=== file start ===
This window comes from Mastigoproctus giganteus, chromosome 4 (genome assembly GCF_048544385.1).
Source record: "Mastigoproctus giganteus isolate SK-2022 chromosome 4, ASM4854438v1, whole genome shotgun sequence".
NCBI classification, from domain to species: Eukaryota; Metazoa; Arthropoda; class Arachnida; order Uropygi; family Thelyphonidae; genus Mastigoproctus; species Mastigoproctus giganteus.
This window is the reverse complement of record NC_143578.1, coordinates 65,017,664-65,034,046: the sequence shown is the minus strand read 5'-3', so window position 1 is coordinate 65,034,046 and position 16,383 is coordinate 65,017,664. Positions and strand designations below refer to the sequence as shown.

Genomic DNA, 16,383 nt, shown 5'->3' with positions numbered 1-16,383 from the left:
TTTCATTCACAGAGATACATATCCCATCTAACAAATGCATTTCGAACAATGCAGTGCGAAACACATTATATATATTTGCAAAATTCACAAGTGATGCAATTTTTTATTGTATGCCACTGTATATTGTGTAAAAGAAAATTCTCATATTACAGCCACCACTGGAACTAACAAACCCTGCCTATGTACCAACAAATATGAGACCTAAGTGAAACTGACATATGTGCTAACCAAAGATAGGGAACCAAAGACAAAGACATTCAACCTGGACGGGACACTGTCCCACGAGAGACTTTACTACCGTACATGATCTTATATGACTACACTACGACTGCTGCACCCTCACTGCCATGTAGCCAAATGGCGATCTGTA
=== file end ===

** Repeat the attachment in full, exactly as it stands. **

This window comes from Mastigoproctus giganteus, chromosome 4 (genome assembly GCF_048544385.1).
Source record: "Mastigoproctus giganteus isolate SK-2022 chromosome 4, ASM4854438v1, whole genome shotgun sequence".
NCBI classification, from domain to species: Eukaryota; Metazoa; Arthropoda; class Arachnida; order Uropygi; family Thelyphonidae; genus Mastigoproctus; species Mastigoproctus giganteus.
This window is the reverse complement of record NC_143578.1, coordinates 65,017,664-65,034,046: the sequence shown is the minus strand read 5'-3', so window position 1 is coordinate 65,034,046 and position 16,383 is coordinate 65,017,664. Positions and strand designations below refer to the sequence as shown.

Genomic DNA, 16,383 nt, shown 5'->3' with positions numbered 1-16,383 from the left:
TTTCATTCACAGAGATACATATCCCATCTAACAAATGCATTTCGAACAATGCAGTGCGAAACACATTATATATATTTGCAAAATTCACAAGTGATGCAATTTTTTATTGTATGCCACTGTATATTGTGTAAAAGAAAATTCTCATATTACAGCCACCACTGGAACTAACAAACCCTGCCTATGTACCAACAAATATGAGACCTAAGTGAAACTGACATATGTGCTAACCAAAGATAGGGAACCAAAGACAAAGACATTCAACCTGGACGGGACACTGTCCCACGAGAGACTTTACTACCGTACATGATCTTATATGACTACACTACGACTGCTGCACCCTCACTGCCATGTAGCCAAATGGCGATCTGTA